Landlords

Top tips for tenants to stay friends during lockdown

Property Reporter
|
28th April 2020
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Having a roomate can be testing at the best of times. Unfortunately, these are far from the best of times and as we enter yest another week of lockdown lettings management platform, Howsy, has compiled a number of top tips to help keep roomie relations in positive territory.

1: Give them some space

It can be hard when you’re restricted to your flat or house, particularly if you have no garden, but giving each other space is as important as helping to raise spirits when you’re feeling down.

We all need some time now and then, so one tip is to take your hour of exercise separately and if you like going out together, try exercising separately every other day.

If you like to read, play computer games or listen to music, take it to your room now and then so you’re not constantly hogging any social space.

We all want to keep in touch with loved ones, but if you’re constantly on video chat with your family, you can also do this in your room to give your flatmates some space. Headphones are always an essential in this instance as well, just because you’re behind a closed door it doesn’t mean they can’t hear you and a simple pair of headphones can remove a lot of noise-based tension.

It’s important we stick together and pull each other through this pandemic but sometimes, a little personal space is also required. Just don’t turn into a hermit and never leave your room as this won’t help your personal wellbeing.

2: Noises, smells and hygiene

From cooking to socialising, it’s important to consider your housemate when it comes to the sounds, sights and smells of a locked-down flat.

Discuss breakfast, lunch and dinner with your flatmates. Cooking together can be a great way to improve the social situation, but the constant grilling of meat, fish or cooking of other foods can cause friction if your housemate is vegan, veggie or doesn’t appreciate the strong smells of food they don’t like.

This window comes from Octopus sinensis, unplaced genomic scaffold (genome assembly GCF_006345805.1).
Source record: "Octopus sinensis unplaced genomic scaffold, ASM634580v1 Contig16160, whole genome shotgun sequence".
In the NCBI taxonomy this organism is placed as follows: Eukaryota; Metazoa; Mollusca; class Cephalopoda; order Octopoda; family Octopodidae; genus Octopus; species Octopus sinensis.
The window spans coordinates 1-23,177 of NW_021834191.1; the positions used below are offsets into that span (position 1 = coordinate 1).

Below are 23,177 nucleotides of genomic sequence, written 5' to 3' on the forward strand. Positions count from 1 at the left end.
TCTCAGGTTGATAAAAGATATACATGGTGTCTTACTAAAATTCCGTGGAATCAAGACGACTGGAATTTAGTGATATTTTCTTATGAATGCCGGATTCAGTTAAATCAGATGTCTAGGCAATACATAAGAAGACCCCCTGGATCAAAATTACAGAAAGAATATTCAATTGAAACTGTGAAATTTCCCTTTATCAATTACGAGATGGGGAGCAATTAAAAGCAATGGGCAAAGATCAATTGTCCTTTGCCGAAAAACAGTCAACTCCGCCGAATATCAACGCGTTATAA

Just because we’re in lockdown it also doesn’t mean you shouldn’t tidy up after yourself, shower or maintain personal hygiene in the house. A clean house, body and mind will remove a whole host of friction points with your housemates, particularly given the heightened need for hygiene in the current environment.

This also applies to attitudes when leaving the house. Make sure you implement social distancing and if your flatmate would rather you disinfect any objects purchased outside the house, help them out by doing so and washing your hands thoroughly. It’s a small gesture to help them sleep tight even if you aren’t as bothered about it.

It should go without saying, but don’t invite any friends or family over. This increases the risk to you and your flatmates drastically and will cause arguments.

3: Communicate your schedule

For some of us, lockdown means endless days and nights of TV and not much else. However, for some of us, it means business as usual from the comfort of our homes.

So watching films long into the night and early hours of the next morning might be fine for you, but for your flatmate who has a video meeting at 9 am the next day, it’s far from ideal.

This also applies during the day and so communicating your schedules with each other can prevent any annoying distractions. We’re not talking colour-coded wall charts, just a simple conversation at the start of each week or day. If you are at a loose end, why not go the extra mile and see if there is any way you can help out with their workload.

4: Don’t be selfish

Queuing outside your local supermarket, and following one-way signs around the aisles can be a fraught experience. Don’t be the person that keeps using all of the milk or loo roll while relying on your roommate to make the potentially dangerous mission to replace it each time.

Calum Brannan, founder and CEO of Howsy, had this to say: “There have been predictions of a spike in divorce rates due to lockdown measures and with the stress clearly getting to couples, there’s an even higher chance of trouble between those who simply live together.

"The important thing is to remember we’re all in the same situation. Communication is key and more often than not, a simple chat can prevent any issues before they come to the surface.

"Be respectful, think about others and do your best to help each other out. If you do, you’ll find lockdown a whole lot easier and worst-case scenario, you realise you and your roomie aren’t meant to be and you can move out when it does all blow over.”

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